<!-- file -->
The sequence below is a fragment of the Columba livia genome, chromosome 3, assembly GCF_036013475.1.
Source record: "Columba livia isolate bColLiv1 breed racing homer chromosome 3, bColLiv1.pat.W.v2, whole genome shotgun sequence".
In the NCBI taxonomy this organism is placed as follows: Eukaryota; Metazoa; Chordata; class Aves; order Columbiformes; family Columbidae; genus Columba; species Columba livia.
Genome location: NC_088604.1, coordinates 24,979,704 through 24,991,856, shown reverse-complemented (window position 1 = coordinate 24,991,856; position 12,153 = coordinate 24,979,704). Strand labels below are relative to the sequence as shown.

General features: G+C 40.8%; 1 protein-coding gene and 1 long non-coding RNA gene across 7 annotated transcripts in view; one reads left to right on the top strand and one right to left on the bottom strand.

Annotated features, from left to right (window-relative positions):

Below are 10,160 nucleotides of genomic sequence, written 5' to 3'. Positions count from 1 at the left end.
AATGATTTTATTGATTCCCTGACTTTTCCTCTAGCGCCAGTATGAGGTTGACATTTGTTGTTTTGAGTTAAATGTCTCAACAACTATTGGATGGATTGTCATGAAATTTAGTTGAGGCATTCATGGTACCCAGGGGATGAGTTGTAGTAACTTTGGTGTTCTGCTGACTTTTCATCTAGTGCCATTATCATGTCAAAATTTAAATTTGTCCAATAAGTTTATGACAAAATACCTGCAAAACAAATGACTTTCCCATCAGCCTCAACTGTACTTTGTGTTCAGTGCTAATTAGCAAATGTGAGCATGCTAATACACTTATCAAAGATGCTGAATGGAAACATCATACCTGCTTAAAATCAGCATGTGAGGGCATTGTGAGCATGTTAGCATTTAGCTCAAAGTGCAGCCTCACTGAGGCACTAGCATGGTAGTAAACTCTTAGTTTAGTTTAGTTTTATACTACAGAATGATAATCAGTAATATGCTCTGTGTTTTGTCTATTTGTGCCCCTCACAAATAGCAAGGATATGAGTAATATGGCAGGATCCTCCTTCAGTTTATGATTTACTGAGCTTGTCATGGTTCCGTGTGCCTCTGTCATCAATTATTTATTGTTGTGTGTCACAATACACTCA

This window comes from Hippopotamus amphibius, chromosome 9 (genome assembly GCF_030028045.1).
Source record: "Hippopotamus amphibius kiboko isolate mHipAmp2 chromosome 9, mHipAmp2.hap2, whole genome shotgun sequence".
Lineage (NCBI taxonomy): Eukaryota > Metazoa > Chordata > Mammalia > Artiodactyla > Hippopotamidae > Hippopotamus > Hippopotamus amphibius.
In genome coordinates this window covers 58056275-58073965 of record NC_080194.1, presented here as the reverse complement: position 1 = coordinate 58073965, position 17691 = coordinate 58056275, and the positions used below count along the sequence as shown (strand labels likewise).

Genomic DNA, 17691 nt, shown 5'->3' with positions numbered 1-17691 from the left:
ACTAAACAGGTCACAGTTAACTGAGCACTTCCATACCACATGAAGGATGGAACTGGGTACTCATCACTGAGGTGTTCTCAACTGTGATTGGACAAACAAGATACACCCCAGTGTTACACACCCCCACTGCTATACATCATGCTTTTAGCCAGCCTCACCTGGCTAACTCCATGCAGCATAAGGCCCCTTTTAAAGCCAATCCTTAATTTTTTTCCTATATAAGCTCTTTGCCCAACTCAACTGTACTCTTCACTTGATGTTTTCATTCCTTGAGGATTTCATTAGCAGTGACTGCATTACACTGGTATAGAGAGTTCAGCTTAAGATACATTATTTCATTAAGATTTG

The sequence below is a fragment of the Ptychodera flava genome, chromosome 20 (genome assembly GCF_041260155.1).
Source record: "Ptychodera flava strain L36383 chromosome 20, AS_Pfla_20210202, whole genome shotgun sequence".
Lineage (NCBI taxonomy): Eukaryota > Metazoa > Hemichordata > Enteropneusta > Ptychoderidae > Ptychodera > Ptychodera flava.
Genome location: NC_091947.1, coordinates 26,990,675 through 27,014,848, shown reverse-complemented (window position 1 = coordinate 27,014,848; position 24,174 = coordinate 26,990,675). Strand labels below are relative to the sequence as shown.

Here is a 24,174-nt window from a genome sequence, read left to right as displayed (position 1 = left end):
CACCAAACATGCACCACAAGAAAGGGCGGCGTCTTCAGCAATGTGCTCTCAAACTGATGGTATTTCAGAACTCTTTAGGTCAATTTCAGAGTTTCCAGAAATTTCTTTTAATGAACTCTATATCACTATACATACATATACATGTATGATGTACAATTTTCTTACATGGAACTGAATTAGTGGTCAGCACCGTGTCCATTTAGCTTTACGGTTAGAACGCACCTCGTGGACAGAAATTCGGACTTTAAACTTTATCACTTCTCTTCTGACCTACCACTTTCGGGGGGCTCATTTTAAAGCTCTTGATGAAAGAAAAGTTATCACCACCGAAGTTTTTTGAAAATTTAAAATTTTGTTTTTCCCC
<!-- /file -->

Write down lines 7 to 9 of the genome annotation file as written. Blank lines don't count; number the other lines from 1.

Below are 10,160 nucleotides of genomic sequence, written 5' to 3'. Positions count from 1 at the left end.
AATGATTTTATTGATTCCCTGACTTTTCCTCTAGCGCCAGTATGAGGTTGACATTTGTTGTTTTGAGTTAAATGTCTCAACAACTATTGGATGGATTGTCATGAAATTTAGTTGAGGCATTCATGGTACCCAGGGGATGAGTTGTAGTAACTTTGGTGTTCTGCTGACTTTTCATCTAGTGCCATTATCATGTCAAAATTTAAATTTGTCCAATAAGTTTATGACAAAATACCTGCAAAACAAATGACTTTCCCATCAGCCTCAACTGTACTTTGTGTTCAGTGCTAATTAGCAAATGTGAGCATGCTAATACACTTATCAAAGATGCTGAATGGAAACATCATACCTGCTTAAAATCAGCATGTGAGGGCATTGTGAGCATGTTAGCATTTAGCTCAAAGTGCAGCCTCACTGAGGCACTAGCATGGTAGTAAACTCTTAGTTTAGTTTAGTTTTATACTACAGAATGATAATCAGTAATATGCTCTGTGTTTTGTCTATTTGTGCCCCTCACAAATAGCAAGGATATGAGTAATATGGCAGGATCCTCCTTCAGTTTATGATTTACTGAGCTTGTCATGGTTCCGTGTGCCTCTGTCATCAATTATTTATTGTTGTGTGTCACAATACACTCA

This window comes from Hippopotamus amphibius, chromosome 9 (genome assembly GCF_030028045.1).